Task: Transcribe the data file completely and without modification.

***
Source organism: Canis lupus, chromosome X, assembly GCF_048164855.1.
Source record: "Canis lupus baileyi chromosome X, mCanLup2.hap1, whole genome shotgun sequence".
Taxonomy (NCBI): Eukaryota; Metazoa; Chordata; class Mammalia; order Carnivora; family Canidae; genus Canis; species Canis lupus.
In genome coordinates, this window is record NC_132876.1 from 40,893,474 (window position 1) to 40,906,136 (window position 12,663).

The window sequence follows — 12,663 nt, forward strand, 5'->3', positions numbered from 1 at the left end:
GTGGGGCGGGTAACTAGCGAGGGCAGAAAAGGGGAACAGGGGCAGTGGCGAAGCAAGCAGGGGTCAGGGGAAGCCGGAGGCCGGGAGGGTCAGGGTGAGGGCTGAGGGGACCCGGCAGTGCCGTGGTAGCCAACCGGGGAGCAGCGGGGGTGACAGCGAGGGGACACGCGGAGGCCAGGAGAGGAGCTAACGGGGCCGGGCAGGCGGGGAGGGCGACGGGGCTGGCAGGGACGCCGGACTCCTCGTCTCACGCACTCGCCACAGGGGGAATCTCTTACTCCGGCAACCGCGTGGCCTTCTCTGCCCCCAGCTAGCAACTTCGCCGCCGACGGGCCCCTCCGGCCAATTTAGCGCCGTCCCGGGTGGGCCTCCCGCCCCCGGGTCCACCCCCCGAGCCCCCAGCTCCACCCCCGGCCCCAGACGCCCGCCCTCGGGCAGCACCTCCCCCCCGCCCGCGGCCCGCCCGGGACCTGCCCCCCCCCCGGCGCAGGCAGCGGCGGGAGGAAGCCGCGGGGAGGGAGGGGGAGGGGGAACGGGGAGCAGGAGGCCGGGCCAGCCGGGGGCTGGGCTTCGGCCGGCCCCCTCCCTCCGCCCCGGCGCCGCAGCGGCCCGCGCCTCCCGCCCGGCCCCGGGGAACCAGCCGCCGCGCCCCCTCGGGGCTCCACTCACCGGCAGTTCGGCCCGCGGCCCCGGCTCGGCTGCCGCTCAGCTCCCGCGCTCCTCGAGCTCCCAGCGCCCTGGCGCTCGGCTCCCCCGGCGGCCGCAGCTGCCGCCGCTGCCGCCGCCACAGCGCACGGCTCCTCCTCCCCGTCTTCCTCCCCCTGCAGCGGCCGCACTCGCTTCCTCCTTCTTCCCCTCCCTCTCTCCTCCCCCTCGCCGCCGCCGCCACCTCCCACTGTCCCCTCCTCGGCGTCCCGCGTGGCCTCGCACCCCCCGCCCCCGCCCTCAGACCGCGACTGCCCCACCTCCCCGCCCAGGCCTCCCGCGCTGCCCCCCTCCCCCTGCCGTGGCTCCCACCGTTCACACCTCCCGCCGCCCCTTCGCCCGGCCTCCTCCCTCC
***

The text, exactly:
Source organism: Canis lupus, chromosome X, assembly GCF_048164855.1.
Source record: "Canis lupus baileyi chromosome X, mCanLup2.hap1, whole genome shotgun sequence".
Taxonomy (NCBI): Eukaryota; Metazoa; Chordata; class Mammalia; order Carnivora; family Canidae; genus Canis; species Canis lupus.
In genome coordinates, this window is record NC_132876.1 from 40,893,474 (window position 1) to 40,906,136 (window position 12,663).

The window sequence follows — 12,663 nt, forward strand, 5'->3', positions numbered from 1 at the left end:
GTGGGGCGGGTAACTAGCGAGGGCAGAAAAGGGGAACAGGGGCAGTGGCGAAGCAAGCAGGGGTCAGGGGAAGCCGGAGGCCGGGAGGGTCAGGGTGAGGGCTGAGGGGACCCGGCAGTGCCGTGGTAGCCAACCGGGGAGCAGCGGGGGTGACAGCGAGGGGACACGCGGAGGCCAGGAGAGGAGCTAACGGGGCCGGGCAGGCGGGGAGGGCGACGGGGCTGGCAGGGACGCCGGACTCCTCGTCTCACGCACTCGCCACAGGGGGAATCTCTTACTCCGGCAACCGCGTGGCCTTCTCTGCCCCCAGCTAGCAACTTCGCCGCCGACGGGCCCCTCCGGCCAATTTAGCGCCGTCCCGGGTGGGCCTCCCGCCCCCGGGTCCACCCCCCGAGCCCCCAGCTCCACCCCCGGCCCCAGACGCCCGCCCTCGGGCAGCACCTCCCCCCCGCCCGCGGCCCGCCCGGGACCTGCCCCCCCCCCGGCGCAGGCAGCGGCGGGAGGAAGCCGCGGGGAGGGAGGGGGAGGGGGAACGGGGAGCAGGAGGCCGGGCCAGCCGGGGGCTGGGCTTCGGCCGGCCCCCTCCCTCCGCCCCGGCGCCGCAGCGGCCCGCGCCTCCCGCCCGGCCCCGGGGAACCAGCCGCCGCGCCCCCTCGGGGCTCCACTCACCGGCAGTTCGGCCCGCGGCCCCGGCTCGGCTGCCGCTCAGCTCCCGCGCTCCTCGAGCTCCCAGCGCCCTGGCGCTCGGCTCCCCCGGCGGCCGCAGCTGCCGCCGCTGCCGCCGCCACAGCGCACGGCTCCTCCTCCCCGTCTTCCTCCCCCTGCAGCGGCCGCACTCGCTTCCTCCTTCTTCCCCTCCCTCTCTCCTCCCCCTCGCCGCCGCCGCCACCTCCCACTGTCCCCTCCTCGGCGTCCCGCGTGGCCTCGCACCCCCCGCCCCCGCCCTCAGACCGCGACTGCCCCACCTCCCCGCCCAGGCCTCCCGCGCTGCCCCCCTCCCCCTGCCGTGGCTCCCACCGTTCACACCTCCCGCCGCCCCTTCGCCCGGCCTCCTCCCTCC